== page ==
UK: Mediator To Give Evidence On Mediation

Last Updated: 8 July 2009
Article by Guy Pendell and David A. Bridge

In a recent case the court dismissed a mediator's application to set aside a witness summons requiring her to provide evidence. The evidence related to a mediation over which she presided and which resulted in a settlement, that subsequently became the subject of litigation.

Background

The issue arose following a mediation some years previously between Farm Assist Limited (now in liquidation) (FAL) and the Secretary of State for the Environment, Food and Rural Affairs (DEFRA), at which the parties reached an amicable settlement.

Some six years after the mediation FAL sought to set aside the settlement, alleging that it had been agreed under economic duress. DEFRA wished to call the mediator to give evidence and both parties agreed that the mediator should be asked to provide evidence, including details of her private conversations with the parties. When approached, the mediator informed the parties that she had retained no relevant documents and had little factual recollection of the mediation. Unsatisfied with this response, DEFRA served a witness summons to require the mediator's attendance at the trial. The mediator attempted to set aside the summons, relying upon the express provisions of confidentiality and non-attendance as provided for by the mediation agreement. The mediator also argued that her evidence would have been confidential and/or irrelevant.

Decision

The judge decided that the mediator should give evidence and held as follows:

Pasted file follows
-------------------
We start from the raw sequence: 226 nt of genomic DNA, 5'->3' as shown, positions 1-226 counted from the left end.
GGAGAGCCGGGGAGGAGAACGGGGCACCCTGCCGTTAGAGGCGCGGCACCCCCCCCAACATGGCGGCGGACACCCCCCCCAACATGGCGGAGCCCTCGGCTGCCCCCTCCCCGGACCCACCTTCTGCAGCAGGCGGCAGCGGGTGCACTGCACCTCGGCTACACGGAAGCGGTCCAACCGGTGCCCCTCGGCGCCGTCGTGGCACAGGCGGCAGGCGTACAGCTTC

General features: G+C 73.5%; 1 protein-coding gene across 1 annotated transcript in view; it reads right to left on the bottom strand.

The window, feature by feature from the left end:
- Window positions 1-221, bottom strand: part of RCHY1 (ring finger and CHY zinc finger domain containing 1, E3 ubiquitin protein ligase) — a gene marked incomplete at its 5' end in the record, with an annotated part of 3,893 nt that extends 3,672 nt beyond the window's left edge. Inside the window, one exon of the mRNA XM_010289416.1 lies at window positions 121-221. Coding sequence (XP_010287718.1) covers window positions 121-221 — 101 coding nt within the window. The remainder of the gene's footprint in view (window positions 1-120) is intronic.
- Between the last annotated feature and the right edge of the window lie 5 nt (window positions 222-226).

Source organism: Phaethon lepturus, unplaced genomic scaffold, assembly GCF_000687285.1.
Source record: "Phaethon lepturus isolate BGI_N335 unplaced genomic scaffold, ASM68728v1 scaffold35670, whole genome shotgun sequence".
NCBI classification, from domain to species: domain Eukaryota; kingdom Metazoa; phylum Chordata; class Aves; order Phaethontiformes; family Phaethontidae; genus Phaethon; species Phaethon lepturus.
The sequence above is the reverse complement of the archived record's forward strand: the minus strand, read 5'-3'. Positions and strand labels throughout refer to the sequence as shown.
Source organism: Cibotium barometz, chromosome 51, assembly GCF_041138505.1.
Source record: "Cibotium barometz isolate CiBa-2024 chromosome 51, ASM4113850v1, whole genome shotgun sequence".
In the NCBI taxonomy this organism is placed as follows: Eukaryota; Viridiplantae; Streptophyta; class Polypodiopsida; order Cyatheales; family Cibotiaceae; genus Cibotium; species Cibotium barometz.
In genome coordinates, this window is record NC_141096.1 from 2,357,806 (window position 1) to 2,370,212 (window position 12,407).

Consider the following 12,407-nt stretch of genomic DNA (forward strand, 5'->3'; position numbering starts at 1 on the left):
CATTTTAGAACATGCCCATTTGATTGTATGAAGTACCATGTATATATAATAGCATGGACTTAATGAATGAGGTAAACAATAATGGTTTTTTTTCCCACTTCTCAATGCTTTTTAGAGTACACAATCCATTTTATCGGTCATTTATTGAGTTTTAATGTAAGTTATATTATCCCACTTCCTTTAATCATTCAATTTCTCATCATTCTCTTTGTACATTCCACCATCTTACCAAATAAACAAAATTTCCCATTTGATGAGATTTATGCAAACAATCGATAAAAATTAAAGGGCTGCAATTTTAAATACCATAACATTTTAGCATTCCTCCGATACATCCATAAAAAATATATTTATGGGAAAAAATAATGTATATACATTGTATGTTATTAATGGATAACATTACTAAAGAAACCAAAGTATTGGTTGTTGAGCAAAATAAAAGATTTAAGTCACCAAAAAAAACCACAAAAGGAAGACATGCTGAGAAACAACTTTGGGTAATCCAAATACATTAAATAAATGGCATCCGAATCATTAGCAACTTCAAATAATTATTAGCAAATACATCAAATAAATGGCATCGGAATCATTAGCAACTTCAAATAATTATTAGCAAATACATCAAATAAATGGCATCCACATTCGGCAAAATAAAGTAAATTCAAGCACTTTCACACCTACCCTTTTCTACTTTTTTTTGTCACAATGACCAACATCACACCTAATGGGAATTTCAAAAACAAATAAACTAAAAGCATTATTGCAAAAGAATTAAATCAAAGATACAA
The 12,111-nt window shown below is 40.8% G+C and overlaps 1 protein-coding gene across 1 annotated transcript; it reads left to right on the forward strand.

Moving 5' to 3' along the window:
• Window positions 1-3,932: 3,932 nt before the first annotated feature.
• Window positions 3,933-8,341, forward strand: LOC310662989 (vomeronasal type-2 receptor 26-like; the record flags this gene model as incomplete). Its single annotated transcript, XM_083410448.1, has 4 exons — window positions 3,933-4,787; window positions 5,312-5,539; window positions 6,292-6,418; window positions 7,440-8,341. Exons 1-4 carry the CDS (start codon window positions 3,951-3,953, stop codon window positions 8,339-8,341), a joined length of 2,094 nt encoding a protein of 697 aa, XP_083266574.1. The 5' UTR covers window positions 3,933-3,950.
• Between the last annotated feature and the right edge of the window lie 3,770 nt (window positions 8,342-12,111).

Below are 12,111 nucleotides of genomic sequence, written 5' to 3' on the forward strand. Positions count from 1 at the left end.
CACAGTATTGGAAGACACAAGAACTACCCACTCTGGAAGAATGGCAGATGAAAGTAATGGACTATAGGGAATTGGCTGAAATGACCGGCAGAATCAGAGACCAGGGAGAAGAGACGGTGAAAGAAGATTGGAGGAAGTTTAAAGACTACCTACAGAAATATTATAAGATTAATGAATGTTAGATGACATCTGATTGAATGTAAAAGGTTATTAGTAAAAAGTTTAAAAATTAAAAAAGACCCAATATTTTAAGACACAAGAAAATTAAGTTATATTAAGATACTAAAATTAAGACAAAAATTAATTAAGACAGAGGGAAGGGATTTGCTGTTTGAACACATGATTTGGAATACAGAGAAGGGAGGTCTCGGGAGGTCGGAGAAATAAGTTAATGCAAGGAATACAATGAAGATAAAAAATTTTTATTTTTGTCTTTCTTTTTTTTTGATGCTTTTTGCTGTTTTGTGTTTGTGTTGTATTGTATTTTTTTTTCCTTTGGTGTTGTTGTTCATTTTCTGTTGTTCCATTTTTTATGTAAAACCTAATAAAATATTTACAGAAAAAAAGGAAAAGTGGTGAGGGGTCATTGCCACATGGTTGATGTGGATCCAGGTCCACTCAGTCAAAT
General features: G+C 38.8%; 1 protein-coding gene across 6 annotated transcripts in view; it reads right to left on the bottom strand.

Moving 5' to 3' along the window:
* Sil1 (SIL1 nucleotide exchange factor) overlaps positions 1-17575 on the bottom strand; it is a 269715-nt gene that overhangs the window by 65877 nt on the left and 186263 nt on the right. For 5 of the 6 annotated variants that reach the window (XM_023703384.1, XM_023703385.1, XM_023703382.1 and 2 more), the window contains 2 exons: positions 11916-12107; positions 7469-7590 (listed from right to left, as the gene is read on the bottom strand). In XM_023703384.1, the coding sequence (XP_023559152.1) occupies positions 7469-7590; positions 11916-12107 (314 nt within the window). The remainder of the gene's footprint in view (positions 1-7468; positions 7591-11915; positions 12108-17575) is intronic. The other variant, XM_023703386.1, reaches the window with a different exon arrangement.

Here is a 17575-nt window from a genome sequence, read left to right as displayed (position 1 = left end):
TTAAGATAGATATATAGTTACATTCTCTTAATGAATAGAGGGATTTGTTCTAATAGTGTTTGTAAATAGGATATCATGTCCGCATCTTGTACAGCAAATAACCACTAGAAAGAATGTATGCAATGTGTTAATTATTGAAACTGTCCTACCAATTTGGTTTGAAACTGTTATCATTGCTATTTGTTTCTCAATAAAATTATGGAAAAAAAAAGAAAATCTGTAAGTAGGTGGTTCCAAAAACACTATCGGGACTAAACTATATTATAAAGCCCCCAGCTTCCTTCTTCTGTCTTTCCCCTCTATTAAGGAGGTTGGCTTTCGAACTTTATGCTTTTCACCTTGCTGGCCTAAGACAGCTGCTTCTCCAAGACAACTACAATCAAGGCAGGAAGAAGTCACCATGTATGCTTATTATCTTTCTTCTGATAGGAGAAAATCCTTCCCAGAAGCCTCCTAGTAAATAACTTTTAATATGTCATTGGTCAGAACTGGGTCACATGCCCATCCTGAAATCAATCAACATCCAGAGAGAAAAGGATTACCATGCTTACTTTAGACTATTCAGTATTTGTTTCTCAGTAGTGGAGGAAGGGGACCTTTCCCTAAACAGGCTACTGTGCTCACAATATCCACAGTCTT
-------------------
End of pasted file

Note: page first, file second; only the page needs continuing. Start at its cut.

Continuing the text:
1. Confidentiality - the proceedings in the case were confidential between the parties and the mediator and it would therefore require the consent of all three to waive the confidentiality. However, the court, will where it is in the interests of justice to do so, waive this confidentiality. In this case, the allegation of economic duress could only be assessed by reference to what had happened in the mediation, and it was therefore in the interests of justice for the mediator to give this evidence.

2. Privilege – the court recognised that privilege in mediation proceedings might exist in many forms and discussed these in turn:

a. legal advice privilege: the use of correspondence between solicitor and client at mediation would not result in the privilege being lost;

b. litigation privilege: similarly, where the document is used for the purposes of the mediation, the without prejudice privilege will not be lost;

c. without prejudice privilege – all information provided in the course of mediation is deemed to be without prejudice and is not admissible in any litigation of the dispute. However, this is a privilege that belongs to the parties, and not to the mediator; the parties waived this when they agreed that a witness statement could be taken from the mediator;

d. mediation privilege: the court found that it is yet to be definitively determined whether there is such a privilege that extends to the mediation process as a whole, but that what privilege there is extends to the parties as opposed to the mediator.